Less than half the public views border wall as an important goal for U.S. immigration policy
As President-elect Donald Trump prepares to take office, the public views one of his signature campaign promises – the construction of a wall along the U.S.-Mexican border – as a less important goal for immigration policy than several other objectives, such as cracking down on visa overstays.
Asked about eight possible goals for U.S. immigration policy, majorities rate each one as important, except one: Only 39% view building a wall along the U.S.-Mexican border as a very or somewhat important goal.
Most Americans (58%) say it is important to increase the number of deportations of people in the U.S. illegally, another of Trump’s campaign proposals that he has emphasized since winning the election. The latest Pew Research Center estimate puts the number of unauthorized immigrants in the U.S. at 11.1 million.
The most widely supported goal for U.S. immigration policy is to establish stricter policies to prevent people from overstaying visas. Nearly eight-in-ten (77%) view this as an important goal, according to a Pew Research Center survey conducted Nov. 29-Dec. 12 among 4,138 adults on the nationally representative American Trends Panel.
In fiscal year 2015, nearly 400,000 visitors to the U.S. overstayed their visas, according to a recent estimate by the Department of Homeland Security.
Among other immigration goals, 73% say it is important that those in the U.S. illegally do not get government benefits if they are not qualified to receive them, while 72% say it is important to allow people who came to the U.S. illegally as children to remain in the U.S. and apply for legal status.
In addition, about six-in-ten (62%) say it is very or somewhat important to establish a way for most people here illegally to stay legally, while 61% say the same about taking in civilian refugees from countries where people are trying to escape violence and war.
As deportations of undocumented immigrants have fallen in recent years, 58% say that increasing the number of deportations is an important goal for U.S. immigration policy. An identical majority (58%) says it is important to encourage more highly skilled people from around the world to live and work in the U.S.
There are partisan differences on each of these goals for U.S. immigration policy, but the widest by far is over building a southern border wall. Two-thirds of Republicans and Republican-leaning independents (67%) say construction of a wall on the U.S.-Mexico border is an important goal for immigration policy, compared with just 16% of Democrats and Democratic leaners.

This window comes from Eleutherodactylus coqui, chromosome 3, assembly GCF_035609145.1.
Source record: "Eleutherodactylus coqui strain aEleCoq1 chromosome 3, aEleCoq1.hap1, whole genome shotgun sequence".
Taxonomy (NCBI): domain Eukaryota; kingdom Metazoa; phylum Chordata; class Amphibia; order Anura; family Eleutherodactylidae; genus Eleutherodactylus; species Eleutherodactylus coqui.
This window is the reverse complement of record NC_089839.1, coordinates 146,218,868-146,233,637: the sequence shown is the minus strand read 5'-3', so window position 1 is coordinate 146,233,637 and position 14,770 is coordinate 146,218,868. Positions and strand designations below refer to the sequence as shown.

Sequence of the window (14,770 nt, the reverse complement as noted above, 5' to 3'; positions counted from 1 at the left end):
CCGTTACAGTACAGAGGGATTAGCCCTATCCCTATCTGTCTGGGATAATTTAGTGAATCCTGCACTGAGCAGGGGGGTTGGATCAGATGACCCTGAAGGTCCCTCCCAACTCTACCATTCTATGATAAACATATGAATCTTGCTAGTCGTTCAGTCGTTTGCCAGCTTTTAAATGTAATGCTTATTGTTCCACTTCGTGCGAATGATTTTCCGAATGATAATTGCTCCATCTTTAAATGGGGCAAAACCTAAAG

While most Republicans regard a U.S.-Mexican border wall as an important goal, larger shares of Republicans see other goals for immigration policy as important: 93% say it is very or somewhat important to prevent immigrants in the U.S. illegally from receiving government benefits they are not qualified for; 90% say it is important to establish stricter policies to prevent visa overstays; and 81% see increased deportations of those in the U.S. illegally as important.
Among Democrats, the most widely supported goals are allowing people who came to the U.S. illegally as children to remain and apply for legal status (82% say this is important); taking in refugees trying to escape violence (79%); and establishing a path to legal status for most immigrants in the U.S. illegally (76%).
Despite the wide partisan differences on many of these goals, four of the eight proposals are viewed as important by majorities in both parties. For example, while 90% of Republicans say it is important to devise policies to prevent visa overstays, so too do 67% of Democrats.
Note: See full topline results in a PDF, which was updated May 3 to include only questions related to this post.
Topics: 2016 Election, Domestic Affairs and Policy, Donald Trump, Immigration, Immigration Attitudes, Mexico, Political Attitudes and Values, Political Polarization, U.S. Political Figures, U.S. Political Parties, Unauthorized Immigration
Rob Suls is a research associate focusing on U.S. politics and policy at Pew Research Center.